Watching your family grow and change, you may feel sad when you see the tensions that exist among your children, stepchildren or other family members. Perhaps you even anticipate that, after you leave this world, those tensions may become worse, especially if your heirs squabble over your estate. While it may be tempting to leave it all to fate, doing so may result in lifelong discord among your loved ones and bitterness directed at your memory.
Each family is different, and the reasons why family members feel resentful toward each other are unique. However, there are some common instigators of disputes among heirs after someone dies.
One of the most common reasons why heirs fight is because the person who died left no estate plan. Often, family members already have some disagreement that flares into a full-blown war in the face of inheritance uncertainties. The best way to avoid such contention is to write a will. Having a will may eliminate some of the questions and leave your heirs with a better idea of your desires regarding the distribution of your property. However, estate planners recommend the following precautions:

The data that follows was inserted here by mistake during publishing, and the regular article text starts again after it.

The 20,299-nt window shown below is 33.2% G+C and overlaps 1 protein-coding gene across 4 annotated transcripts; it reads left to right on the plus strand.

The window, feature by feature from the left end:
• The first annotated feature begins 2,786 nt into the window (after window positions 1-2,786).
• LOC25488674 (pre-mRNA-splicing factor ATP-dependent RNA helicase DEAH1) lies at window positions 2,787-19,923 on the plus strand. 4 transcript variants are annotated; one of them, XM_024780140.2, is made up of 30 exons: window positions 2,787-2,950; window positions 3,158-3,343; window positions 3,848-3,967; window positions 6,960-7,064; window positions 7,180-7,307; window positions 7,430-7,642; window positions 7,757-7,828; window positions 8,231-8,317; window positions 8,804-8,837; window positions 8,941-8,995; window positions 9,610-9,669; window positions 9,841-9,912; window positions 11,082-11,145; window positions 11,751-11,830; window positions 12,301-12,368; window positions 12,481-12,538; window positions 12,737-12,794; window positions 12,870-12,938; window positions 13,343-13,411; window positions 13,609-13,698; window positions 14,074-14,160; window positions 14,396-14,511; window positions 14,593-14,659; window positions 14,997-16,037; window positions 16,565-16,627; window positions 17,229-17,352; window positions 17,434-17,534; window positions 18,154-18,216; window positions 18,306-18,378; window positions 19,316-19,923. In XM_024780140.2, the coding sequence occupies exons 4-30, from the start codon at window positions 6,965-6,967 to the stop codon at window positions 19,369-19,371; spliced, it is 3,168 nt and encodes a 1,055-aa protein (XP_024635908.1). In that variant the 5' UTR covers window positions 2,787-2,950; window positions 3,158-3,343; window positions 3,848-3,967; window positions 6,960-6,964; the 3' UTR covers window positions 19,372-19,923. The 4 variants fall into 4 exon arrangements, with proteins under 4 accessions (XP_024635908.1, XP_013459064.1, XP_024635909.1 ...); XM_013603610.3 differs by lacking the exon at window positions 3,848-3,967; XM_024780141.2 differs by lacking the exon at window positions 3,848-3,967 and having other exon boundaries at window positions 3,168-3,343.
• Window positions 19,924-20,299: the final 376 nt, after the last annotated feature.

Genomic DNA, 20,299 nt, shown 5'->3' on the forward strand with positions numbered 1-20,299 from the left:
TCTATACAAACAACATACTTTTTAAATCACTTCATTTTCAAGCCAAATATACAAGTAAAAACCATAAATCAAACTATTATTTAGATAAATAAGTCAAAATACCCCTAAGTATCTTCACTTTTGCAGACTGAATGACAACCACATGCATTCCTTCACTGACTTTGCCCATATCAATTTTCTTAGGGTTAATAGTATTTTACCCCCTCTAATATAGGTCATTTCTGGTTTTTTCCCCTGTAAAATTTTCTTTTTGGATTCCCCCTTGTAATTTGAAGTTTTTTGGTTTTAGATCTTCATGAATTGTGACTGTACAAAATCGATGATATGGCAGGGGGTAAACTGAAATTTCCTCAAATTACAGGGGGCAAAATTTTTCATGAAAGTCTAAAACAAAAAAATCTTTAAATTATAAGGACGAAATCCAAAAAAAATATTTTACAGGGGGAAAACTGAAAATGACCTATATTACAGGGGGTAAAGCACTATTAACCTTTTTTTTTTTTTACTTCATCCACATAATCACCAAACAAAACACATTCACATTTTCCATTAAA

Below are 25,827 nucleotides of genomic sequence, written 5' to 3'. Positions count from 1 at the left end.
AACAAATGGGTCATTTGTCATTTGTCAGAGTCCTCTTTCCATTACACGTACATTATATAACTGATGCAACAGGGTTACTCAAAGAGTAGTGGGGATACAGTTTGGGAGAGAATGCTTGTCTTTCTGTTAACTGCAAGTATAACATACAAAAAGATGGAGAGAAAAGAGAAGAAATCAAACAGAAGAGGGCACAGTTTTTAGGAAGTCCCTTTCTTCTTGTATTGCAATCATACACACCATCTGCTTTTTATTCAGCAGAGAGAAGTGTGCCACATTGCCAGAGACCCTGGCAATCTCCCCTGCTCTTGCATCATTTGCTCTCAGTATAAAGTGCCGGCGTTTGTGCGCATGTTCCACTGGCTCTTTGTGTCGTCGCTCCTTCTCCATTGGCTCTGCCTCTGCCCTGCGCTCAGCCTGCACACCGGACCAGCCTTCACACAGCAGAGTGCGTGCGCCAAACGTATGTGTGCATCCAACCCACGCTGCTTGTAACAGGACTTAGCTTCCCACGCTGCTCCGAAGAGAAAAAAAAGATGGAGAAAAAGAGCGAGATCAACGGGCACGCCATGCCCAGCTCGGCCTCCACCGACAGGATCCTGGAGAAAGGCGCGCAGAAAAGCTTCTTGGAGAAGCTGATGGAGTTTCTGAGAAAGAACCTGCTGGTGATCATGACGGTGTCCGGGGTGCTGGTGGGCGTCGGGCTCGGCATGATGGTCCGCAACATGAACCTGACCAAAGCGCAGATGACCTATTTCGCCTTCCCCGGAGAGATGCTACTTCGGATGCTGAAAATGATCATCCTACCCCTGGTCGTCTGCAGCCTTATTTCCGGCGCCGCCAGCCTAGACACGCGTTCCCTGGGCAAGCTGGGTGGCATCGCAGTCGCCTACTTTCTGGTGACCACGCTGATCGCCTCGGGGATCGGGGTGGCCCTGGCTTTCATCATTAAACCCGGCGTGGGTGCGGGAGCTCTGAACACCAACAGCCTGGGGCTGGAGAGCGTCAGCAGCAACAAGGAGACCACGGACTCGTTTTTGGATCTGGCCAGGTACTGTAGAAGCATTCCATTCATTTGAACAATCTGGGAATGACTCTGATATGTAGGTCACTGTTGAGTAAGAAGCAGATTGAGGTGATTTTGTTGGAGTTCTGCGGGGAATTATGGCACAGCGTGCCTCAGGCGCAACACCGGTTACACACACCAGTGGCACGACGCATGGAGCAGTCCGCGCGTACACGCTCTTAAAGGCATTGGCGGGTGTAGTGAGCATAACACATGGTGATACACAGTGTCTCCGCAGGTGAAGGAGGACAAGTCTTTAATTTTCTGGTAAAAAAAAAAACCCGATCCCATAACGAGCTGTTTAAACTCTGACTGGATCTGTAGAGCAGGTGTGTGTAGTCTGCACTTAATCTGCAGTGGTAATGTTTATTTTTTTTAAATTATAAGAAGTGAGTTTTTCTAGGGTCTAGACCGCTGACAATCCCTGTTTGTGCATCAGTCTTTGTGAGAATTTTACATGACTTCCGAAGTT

- Choose your estate executor carefully, especially if you know there are already jealousies or rivalries among your heirs.
- Consider naming more than one executor if reaching decisions together will reduce the possibility of disputes.
- Write a letter of instruction to further explain the terms of the will.
- If you suspect an heir will contest the will, consider a non-contestability clause, which cancels anyone's inheritance if they unsuccessfully dispute the will in court.
One of the simplest ways to prevent disputes and contests among your heirs is to communicate with them. By discussing your estate plan with your heirs, you will have the chance to explain the reasons behind your decisions, and they can ask questions and speak their minds. Discussing your plan ahead of time may also eliminate any claim an heir might have that you were of unsound mind when you made your will.
Most people have a good sense of their family dynamic and the potential for disputes after they pass away. If tensions or rivalries already exist, you may not want to contribute to their escalation by leaving your estate in a condition of uncertainty.
An experienced attorney can assess your personal circumstances and present you with the options for an estate plan that will distribute your assets with as little controversy as possible. A board certified attorney who can assist with financial planning and evaluate any tax issues will be a strong advocate as you make these difficult decisions.